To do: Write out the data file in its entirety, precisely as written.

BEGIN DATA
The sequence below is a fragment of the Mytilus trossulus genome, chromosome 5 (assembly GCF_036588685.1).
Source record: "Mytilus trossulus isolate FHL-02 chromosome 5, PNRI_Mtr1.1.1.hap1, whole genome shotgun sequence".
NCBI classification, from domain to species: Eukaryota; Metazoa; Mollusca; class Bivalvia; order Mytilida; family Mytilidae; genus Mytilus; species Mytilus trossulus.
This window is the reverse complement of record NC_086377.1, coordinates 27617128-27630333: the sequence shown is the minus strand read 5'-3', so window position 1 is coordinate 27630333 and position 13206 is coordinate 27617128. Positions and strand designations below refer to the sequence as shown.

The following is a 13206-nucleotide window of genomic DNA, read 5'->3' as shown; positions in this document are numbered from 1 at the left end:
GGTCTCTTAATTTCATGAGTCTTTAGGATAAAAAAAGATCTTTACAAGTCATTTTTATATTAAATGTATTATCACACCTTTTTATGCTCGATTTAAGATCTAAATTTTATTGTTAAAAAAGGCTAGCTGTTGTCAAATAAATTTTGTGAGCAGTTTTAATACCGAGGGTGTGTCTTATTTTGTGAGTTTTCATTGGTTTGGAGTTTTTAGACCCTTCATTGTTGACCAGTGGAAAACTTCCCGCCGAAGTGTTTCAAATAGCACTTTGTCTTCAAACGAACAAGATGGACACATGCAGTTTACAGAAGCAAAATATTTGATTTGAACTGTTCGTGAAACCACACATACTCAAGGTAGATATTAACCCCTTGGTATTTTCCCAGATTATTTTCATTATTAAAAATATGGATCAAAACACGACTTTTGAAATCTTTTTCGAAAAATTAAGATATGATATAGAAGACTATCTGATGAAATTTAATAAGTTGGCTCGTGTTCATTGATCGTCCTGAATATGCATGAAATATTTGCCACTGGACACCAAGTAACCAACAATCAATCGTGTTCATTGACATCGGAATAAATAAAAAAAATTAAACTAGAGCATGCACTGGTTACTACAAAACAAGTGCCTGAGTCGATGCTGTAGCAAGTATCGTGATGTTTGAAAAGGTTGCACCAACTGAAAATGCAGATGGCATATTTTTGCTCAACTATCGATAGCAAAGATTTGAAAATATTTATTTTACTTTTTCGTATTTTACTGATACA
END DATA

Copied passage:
The sequence below is a fragment of the Mytilus trossulus genome, chromosome 5 (assembly GCF_036588685.1).
Source record: "Mytilus trossulus isolate FHL-02 chromosome 5, PNRI_Mtr1.1.1.hap1, whole genome shotgun sequence".
NCBI classification, from domain to species: Eukaryota; Metazoa; Mollusca; class Bivalvia; order Mytilida; family Mytilidae; genus Mytilus; species Mytilus trossulus.
This window is the reverse complement of record NC_086377.1, coordinates 27617128-27630333: the sequence shown is the minus strand read 5'-3', so window position 1 is coordinate 27630333 and position 13206 is coordinate 27617128. Positions and strand designations below refer to the sequence as shown.

The following is a 13206-nucleotide window of genomic DNA, read 5'->3' as shown; positions in this document are numbered from 1 at the left end:
GGTCTCTTAATTTCATGAGTCTTTAGGATAAAAAAAGATCTTTACAAGTCATTTTTATATTAAATGTATTATCACACCTTTTTATGCTCGATTTAAGATCTAAATTTTATTGTTAAAAAAGGCTAGCTGTTGTCAAATAAATTTTGTGAGCAGTTTTAATACCGAGGGTGTGTCTTATTTTGTGAGTTTTCATTGGTTTGGAGTTTTTAGACCCTTCATTGTTGACCAGTGGAAAACTTCCCGCCGAAGTGTTTCAAATAGCACTTTGTCTTCAAACGAACAAGATGGACACATGCAGTTTACAGAAGCAAAATATTTGATTTGAACTGTTCGTGAAACCACACATACTCAAGGTAGATATTAACCCCTTGGTATTTTCCCAGATTATTTTCATTATTAAAAATATGGATCAAAACACGACTTTTGAAATCTTTTTCGAAAAATTAAGATATGATATAGAAGACTATCTGATGAAATTTAATAAGTTGGCTCGTGTTCATTGATCGTCCTGAATATGCATGAAATATTTGCCACTGGACACCAAGTAACCAACAATCAATCGTGTTCATTGACATCGGAATAAATAAAAAAAATTAAACTAGAGCATGCACTGGTTACTACAAAACAAGTGCCTGAGTCGATGCTGTAGCAAGTATCGTGATGTTTGAAAAGGTTGCACCAACTGAAAATGCAGATGGCATATTTTTGCTCAACTATCGATAGCAAAGATTTGAAAATATTTATTTTACTTTTTCGTATTTTACTGATACA